AMC Loews Paramus Route 4 Tenplex

260 E. Highway 4,
Paramus, NJ 07652

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Paramus Tenplex

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Also known as the Loews Cineplex Route 4 Tenplex, and not to be confused with the triplex on Route 17, this theater was the premiere theater in Paramus. Opened in 1966 as a 2,000-seat single screen. It showed three strip Cinerama/Cinemiracle, and in the 1970’s it showed 70mm. Just a few years ago it was the first theater in the state to present the digitally projected “Star Wars Episode I”.

Originally a giant modern theater with the supersized Cinerama screen, it has been broken up and/or added onto multiple times. The first phase was the traditional upstairs-downstairs split which turned the balcony into a separate theater; the second split the former orchestra into two unequal rooms. Additional screens were added in two separate construction phases which probably quadrupled the number of seats.

It closed in May 2007.

Contributed by Robert MacLeay

Recent comments (view all 448 comments)

Coate on June 12, 2017 at 9:18 pm

moviebuff82: While “Raiders” did open 36 years ago today, the Route Four actually opened “Raiders” in 35mm. A 70mm print was screened beginning its fourth week. For more tech (and other) details, please see The Great Adventure: Remembering “Raiders of the Lost Ark” On Its 35th Anniversary.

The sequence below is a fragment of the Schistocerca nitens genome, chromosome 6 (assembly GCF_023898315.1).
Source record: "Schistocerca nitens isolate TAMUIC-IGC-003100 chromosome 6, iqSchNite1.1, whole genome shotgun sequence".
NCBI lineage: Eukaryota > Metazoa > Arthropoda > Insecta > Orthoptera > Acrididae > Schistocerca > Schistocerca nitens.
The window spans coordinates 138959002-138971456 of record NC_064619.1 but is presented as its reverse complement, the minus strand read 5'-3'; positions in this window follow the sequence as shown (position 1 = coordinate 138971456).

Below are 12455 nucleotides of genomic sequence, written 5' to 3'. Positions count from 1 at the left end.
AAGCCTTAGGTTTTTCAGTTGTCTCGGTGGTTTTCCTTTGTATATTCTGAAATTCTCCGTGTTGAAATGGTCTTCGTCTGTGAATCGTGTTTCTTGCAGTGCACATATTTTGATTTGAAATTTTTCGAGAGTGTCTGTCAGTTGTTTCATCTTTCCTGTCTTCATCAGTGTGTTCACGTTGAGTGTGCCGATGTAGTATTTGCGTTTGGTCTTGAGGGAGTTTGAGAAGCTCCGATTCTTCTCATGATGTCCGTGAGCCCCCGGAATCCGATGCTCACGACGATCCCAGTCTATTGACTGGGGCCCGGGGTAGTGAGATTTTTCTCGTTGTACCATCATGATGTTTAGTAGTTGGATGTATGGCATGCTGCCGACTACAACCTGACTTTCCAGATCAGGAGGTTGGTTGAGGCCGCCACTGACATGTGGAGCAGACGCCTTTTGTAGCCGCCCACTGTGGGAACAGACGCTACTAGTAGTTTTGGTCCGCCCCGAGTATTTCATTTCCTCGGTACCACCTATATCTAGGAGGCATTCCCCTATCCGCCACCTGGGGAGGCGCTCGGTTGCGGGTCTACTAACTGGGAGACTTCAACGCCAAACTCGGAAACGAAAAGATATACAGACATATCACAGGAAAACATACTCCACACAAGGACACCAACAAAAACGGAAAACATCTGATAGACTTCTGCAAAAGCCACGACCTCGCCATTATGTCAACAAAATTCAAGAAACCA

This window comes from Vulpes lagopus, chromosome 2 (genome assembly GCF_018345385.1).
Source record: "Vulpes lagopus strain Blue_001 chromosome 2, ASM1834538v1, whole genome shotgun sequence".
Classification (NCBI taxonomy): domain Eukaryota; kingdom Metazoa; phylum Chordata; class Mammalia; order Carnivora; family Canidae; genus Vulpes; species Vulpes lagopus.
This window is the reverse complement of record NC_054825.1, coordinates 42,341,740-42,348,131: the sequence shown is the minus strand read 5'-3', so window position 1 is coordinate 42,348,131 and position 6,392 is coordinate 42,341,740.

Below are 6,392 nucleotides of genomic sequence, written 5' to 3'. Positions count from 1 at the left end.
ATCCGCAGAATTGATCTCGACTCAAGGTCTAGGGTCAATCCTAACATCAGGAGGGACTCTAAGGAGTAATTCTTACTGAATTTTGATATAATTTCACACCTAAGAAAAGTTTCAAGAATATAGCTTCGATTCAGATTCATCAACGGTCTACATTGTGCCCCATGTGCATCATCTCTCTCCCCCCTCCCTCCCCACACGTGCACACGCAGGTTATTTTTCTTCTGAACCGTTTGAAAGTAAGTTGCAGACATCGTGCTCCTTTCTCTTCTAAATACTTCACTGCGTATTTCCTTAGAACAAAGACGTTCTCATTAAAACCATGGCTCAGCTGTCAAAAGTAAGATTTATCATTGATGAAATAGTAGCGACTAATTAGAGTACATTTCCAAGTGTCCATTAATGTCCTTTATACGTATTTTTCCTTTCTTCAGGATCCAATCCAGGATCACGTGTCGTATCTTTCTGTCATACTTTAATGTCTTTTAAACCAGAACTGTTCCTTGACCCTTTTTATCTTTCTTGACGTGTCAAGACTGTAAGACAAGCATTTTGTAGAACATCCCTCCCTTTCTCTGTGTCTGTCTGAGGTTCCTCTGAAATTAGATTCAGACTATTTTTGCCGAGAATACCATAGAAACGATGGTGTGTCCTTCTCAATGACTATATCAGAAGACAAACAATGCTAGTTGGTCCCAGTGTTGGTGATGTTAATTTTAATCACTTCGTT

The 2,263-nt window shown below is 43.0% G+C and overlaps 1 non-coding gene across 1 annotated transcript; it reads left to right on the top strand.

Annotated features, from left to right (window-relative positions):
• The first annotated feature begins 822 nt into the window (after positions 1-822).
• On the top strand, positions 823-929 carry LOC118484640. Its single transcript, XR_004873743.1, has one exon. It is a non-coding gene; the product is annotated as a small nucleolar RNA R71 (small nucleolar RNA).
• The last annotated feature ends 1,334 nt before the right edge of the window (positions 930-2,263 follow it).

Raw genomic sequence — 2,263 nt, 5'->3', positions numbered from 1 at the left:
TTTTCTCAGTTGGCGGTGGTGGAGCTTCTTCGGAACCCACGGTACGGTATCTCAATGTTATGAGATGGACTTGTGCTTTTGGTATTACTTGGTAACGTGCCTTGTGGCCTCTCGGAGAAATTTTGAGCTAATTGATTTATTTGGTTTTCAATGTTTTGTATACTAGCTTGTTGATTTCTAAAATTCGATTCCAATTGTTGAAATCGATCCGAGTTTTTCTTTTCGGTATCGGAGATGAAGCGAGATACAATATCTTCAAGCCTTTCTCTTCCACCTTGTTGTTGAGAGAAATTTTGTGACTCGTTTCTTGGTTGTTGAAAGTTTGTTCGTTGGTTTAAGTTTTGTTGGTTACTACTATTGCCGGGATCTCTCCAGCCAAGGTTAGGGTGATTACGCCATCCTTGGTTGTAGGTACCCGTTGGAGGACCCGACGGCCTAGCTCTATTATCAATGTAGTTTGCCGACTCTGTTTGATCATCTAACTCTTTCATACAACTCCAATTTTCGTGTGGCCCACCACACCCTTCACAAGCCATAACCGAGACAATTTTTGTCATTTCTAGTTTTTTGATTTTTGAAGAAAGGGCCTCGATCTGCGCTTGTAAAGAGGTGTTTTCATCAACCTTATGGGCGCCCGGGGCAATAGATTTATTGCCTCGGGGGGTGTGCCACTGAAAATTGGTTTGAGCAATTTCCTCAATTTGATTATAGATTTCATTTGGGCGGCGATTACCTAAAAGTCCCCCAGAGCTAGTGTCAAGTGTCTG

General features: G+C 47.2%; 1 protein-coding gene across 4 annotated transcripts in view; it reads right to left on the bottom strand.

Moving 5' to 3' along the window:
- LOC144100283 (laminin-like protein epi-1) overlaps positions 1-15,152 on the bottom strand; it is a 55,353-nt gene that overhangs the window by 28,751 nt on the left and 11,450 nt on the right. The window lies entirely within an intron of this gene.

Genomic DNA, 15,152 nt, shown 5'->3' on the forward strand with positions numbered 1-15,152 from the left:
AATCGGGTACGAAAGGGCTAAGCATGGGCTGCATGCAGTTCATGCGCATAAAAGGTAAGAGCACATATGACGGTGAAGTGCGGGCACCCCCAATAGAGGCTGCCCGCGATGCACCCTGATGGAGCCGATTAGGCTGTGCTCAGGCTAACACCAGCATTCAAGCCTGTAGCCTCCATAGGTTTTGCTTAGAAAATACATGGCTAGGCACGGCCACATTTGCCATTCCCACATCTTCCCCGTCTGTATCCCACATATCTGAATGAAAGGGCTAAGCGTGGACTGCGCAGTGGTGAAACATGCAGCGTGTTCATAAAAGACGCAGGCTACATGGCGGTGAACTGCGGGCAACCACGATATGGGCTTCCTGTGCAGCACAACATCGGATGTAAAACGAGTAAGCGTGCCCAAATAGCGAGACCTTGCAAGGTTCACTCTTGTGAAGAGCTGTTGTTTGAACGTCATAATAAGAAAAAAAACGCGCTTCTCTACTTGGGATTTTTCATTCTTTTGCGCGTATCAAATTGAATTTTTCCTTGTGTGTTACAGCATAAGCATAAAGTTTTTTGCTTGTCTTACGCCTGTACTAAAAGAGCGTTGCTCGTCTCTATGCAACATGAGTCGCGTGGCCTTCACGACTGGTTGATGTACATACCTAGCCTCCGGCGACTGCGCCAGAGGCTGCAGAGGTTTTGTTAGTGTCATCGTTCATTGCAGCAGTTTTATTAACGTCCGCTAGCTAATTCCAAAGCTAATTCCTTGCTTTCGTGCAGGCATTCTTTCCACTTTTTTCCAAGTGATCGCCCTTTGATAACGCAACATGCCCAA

moviebuff82 on August 30, 2017 at 10:54 pm

Thanks for the update. Did Close Encounters open in 70mm at this theater on opening weekend nearly 40 years ago?

moviebuff82 on September 29, 2017 at 8:54 pm

When did the Route 4 Tenplex get split surrounds? I’m sure with the release of Apocalypse Now many theaters used a 5.1 setup for 70mm engagements.

Coate on September 29, 2017 at 9:35 pm

moviebuff82: “Close Encounters of the Third Kind” did play here in 70mm but it didn’t open until the second wave of its release cycle in mid December, 1977. (The first wave consisting of NY and LA exclusives opened in mid November.)

MSC77 on October 20, 2017 at 11:25 pm

Does anyone have a concise screen-count timeline for this venue? In particular, when did it transition from three to four screens?

hotwaterbottle on October 26, 2017 at 8:49 pm

MSC77, this may not be of much help to you but I recall the big 70mm house wasn’t cut up until after “Empire”, and possibly “Jedi”. By May 1977 the left aisle was already divided into a separate theatre, as was the balcony. I know a smaller separate theatre existed for a few years right next to bigger house, but was eventually incorporated into one big theatre by building the arcade and 2 other screens.

moviebuff82 on December 25, 2017 at 12:24 am

What arcade games were at this theater?

hotwaterbottle on December 28, 2017 at 8:19 pm

Who cares?? It’s long gone and nobody remembers anyway!

RGAMCRegal on March 2, 2018 at 3:15 pm

I remember the games they had there. The theater was actually pretty big, complete with escalators.

moviebuff82 on March 7, 2018 at 12:12 am

Damon Lindelof, who produced lost, used to work as an usher at this theater while in high school.

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